I am retired and take educated guesses on all things financial.

September 30, 2008

September 29, 2008: The Pain, The Pain

On days like today, I recommend old sit-coms, Pink Panther movies, some James Bond....

and, a bottle of Jack.

Time to sit and do nothing until the air clears. If you had to do something late today, it was already tardy!

September 29, 2008

September 28, 2008: Who Is The Fearless Leader?

As many of us followed the BAIL OUT - oops - RESTRUCTURING of financial markets here, there and everywhere, I was reminded of Rocky The Flying Squirrel, his companion Bullwinkle The Moose, Dudley Do Right, Aesop and their arch enemies with strange accents, Boris and Natasha, following instructions from their Fearless Leader.

The Squirrel? Hank Paulson - trying to beg/plead everyone into a deal to save the peace.

Bullwinkle? Bumbling and stumbling Ted Bernanke finally getting it right to help Rocky.Pulls a squirrel out of his hat.

Dudley Do Right? He may resemble John Kerry, but I say George Bush - determined to win the day in spite of himself.

Aesop - Barack Obama, the Most Merciful and Magnificent, Our Savior - who left his white robe at the doorstep of the White House, but not his copy of the Republican draft counter proposal that was sent to him in a clandestine way by a Goldman Sachs democratic lapdog. Barry then tried to take over the meeting, which of course ended in abject confusion Thursday past. Can't wait to see him negotiate with Putin.

Boris and Natash - Harry Reid and Nancy Pelosi. For reasons too obvious to bother listing.

Fearless Leader - Who else?? Barney Frank. Lollipop himself. After being the architect of the subprime loan programs that got us into this mess, Barney stakes the high gwound, er, ground and shows his masculine side becoming the obstinate expert on solving the crisis.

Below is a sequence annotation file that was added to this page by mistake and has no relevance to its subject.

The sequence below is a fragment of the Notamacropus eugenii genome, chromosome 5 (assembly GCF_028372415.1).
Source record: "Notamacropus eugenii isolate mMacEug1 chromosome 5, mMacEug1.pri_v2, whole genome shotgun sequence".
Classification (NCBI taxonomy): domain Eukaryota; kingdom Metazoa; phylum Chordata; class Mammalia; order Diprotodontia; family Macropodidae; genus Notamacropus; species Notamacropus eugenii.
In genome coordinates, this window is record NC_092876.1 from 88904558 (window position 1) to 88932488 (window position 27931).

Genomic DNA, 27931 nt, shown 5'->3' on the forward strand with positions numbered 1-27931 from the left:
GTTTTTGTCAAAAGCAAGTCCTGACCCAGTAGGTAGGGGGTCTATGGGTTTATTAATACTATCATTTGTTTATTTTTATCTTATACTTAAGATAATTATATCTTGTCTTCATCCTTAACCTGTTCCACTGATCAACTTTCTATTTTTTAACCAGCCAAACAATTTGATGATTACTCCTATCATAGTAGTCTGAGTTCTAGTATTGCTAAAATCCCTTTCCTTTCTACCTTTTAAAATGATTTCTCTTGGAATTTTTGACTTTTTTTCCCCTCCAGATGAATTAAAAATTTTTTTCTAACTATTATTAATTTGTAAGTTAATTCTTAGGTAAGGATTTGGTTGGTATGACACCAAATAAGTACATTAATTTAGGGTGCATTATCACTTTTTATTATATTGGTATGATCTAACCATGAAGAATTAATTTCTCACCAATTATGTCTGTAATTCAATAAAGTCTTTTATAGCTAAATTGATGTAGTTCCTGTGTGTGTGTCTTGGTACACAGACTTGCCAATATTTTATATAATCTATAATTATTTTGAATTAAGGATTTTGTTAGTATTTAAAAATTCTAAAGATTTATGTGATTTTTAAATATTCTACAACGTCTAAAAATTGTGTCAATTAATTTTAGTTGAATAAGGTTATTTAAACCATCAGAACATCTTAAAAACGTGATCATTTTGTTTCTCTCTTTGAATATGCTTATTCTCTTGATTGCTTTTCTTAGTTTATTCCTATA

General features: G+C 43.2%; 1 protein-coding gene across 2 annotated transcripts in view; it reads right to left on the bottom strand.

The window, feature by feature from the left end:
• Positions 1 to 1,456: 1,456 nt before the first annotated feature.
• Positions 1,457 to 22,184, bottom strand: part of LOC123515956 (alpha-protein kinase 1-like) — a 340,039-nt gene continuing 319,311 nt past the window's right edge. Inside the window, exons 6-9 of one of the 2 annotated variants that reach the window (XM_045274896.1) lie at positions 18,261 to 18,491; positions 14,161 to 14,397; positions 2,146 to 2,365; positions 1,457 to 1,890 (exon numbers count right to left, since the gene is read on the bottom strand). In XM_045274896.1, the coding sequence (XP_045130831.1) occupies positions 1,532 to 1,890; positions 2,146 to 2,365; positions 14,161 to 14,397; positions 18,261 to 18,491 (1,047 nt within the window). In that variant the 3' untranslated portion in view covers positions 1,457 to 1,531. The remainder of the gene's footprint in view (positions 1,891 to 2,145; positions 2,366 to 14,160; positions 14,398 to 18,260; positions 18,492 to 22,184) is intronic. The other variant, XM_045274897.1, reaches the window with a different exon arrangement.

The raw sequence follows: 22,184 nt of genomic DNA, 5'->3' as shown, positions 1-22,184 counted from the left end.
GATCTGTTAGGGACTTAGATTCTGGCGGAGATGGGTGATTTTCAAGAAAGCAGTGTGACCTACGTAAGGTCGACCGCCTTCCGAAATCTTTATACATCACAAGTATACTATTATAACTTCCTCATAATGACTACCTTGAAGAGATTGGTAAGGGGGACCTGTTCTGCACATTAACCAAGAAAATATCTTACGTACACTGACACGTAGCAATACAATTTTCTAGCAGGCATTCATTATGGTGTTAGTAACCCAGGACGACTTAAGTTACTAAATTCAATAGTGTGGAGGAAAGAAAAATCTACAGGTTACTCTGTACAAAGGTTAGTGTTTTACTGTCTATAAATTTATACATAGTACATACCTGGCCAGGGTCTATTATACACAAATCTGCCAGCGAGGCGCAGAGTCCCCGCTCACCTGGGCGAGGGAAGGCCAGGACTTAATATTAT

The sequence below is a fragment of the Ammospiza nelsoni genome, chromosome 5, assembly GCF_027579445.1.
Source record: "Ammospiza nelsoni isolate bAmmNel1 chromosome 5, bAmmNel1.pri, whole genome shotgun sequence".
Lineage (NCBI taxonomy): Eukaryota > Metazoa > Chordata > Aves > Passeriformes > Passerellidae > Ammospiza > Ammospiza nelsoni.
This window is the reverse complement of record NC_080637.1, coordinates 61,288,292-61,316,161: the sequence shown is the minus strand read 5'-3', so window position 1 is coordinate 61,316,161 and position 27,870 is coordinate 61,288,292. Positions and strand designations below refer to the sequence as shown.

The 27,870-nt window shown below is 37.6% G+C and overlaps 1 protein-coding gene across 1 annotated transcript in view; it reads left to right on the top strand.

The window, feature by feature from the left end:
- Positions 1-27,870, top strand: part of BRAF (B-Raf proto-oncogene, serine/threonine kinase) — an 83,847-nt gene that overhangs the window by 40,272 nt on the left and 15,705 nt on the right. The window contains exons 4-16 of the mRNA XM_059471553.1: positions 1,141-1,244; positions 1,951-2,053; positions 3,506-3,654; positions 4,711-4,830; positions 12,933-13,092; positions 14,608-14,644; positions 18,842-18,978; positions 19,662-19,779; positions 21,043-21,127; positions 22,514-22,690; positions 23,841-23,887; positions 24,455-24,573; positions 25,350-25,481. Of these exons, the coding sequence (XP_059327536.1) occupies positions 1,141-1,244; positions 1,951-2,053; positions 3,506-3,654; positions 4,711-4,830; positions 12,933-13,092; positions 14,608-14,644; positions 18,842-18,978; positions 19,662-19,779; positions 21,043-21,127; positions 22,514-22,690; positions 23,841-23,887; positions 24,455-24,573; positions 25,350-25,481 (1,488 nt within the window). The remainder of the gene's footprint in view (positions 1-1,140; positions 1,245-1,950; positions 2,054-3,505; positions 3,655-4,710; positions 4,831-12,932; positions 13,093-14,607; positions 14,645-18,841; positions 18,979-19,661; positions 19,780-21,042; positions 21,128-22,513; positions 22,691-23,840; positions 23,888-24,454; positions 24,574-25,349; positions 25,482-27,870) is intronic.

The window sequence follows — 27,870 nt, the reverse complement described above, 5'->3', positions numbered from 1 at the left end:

John McCain? Mr. Magoo. I'll reserve the right to hit him over the head later.

Does it get any sweeter than this?

My bet. Tepid markets, but by incorporating aspects of the Republican plan, it turns into a bi-partisan affair.

So much for my late night stab at humor. You either laugh, or you cry.

September 27, 2008

September 27, 2008: A Good Example

I was fortunate to have a teacher who played under the greatest symphony and opera conductor of the 20th century, Arturo Toscanini. A brilliant tyrant, he never conducted using a score on the over five hundred works in his repertoire.Entire works, includind full operas, were memorized. You can Wikipedia or Google him to review his amazing career.

In his mid-70s during the 1952 NBC Symphony season (yes, there was culture on mainstream television at one time), one of his orchestra principal players had lunch with the Maestro:

"I played for him for six years. He yelled at me a lot, but as a father. After awhile I became, from those in the orchestra, possibly closer than anyone else to Toscanini. Away from the podium, he was like a child. He loved music. In his study, he would show me Puccini's snuff box (he premiered many of Puccini's operas), Verdi's eye glasses (ditto) and the like. He treasured those things.

One day I was visiting him and he asked me to stay for lunch. I could tell he was very tired, and when we had finished our business, I told him that I didn't have to stay. I said, "Maestro, you look tired. Why don't you take a nap?

He said, "I've been up since five o'clock this morning studying this symphony". The symphony was Beethoven's Fifth.

I said, "How many times have you conducted that?"

He answered, "Oh, hundreds."

I said. "And you're still studying it?"

I loved his answer. He said. "Well. I'm always afraid I may have missed something." This is how he really felt about music."

And that is how all of us should feel about our approach towards investing.

September 25, 2008

September 25, 2008: A Port In A Storm: TDX Independence In Target ETF